Grey-Headed Bush Shrike
View from living area
Birdlife is prolific with many stunning birds such as the Grey-headed Bush Shrike, Black-headed Oriole, Woodland Kingfisher and so many more across the habitat mix of open grassland, perennial water, mixed woodland, and acacia thornveld.
We have put up nesting boxes and feeding sites around the house, which attract a wide variety of terrestrial birds, while the golf course, and surrounding natural mixed bushveld and water, adds further to the biodiversity of birdlife to be seen.
To date (January 2016) the bird list for the estate stands at over 180 species and is expanding steadily. An early morning walk in summer for example can easily produce close on a hundred bird.
Particularly appealing are the many non-aggressive mammal species that can be seen close to the lodge. None of the ‘Big Five’ animals - elephant, buffalo, lion, rhino and leopard - have been introduced making it safe to roam at will free of fear of being charged by a buffalo!
- Nyala and Impala are daily visitors to our salt lick and indigenous aloe garden, while shy, but not always secretive Common Duiker and Bushbuck, are frequently seen browsing in the open woodland below the deck.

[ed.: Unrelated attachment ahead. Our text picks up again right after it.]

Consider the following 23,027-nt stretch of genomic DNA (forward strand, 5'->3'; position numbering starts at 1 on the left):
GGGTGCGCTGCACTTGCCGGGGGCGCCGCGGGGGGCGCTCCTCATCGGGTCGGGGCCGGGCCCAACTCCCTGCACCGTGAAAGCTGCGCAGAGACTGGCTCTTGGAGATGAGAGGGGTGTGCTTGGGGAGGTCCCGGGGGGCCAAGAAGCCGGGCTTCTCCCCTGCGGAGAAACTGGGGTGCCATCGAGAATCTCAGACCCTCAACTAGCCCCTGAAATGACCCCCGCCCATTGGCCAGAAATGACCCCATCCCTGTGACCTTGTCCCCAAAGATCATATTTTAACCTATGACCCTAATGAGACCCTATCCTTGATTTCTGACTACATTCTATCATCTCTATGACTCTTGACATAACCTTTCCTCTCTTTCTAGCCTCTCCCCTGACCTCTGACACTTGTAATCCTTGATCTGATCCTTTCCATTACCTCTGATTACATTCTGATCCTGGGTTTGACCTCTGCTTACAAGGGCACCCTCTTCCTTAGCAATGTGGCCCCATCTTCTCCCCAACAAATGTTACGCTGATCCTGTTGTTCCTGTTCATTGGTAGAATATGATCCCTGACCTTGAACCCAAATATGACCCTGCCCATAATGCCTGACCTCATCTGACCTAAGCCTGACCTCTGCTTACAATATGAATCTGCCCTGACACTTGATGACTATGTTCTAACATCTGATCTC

- Early morning sightings of Red Hartebeest and Burchell’s Zebra grazing peacefully alongside family groups of Warthog
- Most delightful are the smaller mammals seen during day such as Bushveld Tree Squirrels, Banded Mongooses, Slender-tailed Mongooses, and during the night, Scrub Hares, African Civet, as well as Lesser Galagos, Woodland Dormouse on our nectar feeders(!) and White-tailed Mongooses, while the more robust, coarse-coated Water Mongoose is occasionally seen dashing across the road after dark.
|Bushveld Tree Squirrel
||African Green Pigeon
|Black Headed Oriole
||Little Sparrowhawk keeps a watch for prey
|Female Nyala in Aloe Garden
|Herd of Impala, regular visitors
||Night-time visitor, African Civet
||Magnificent Male Nyala
|[ Images courtesy of Warwick Tarboton and Patrick Cardwell ]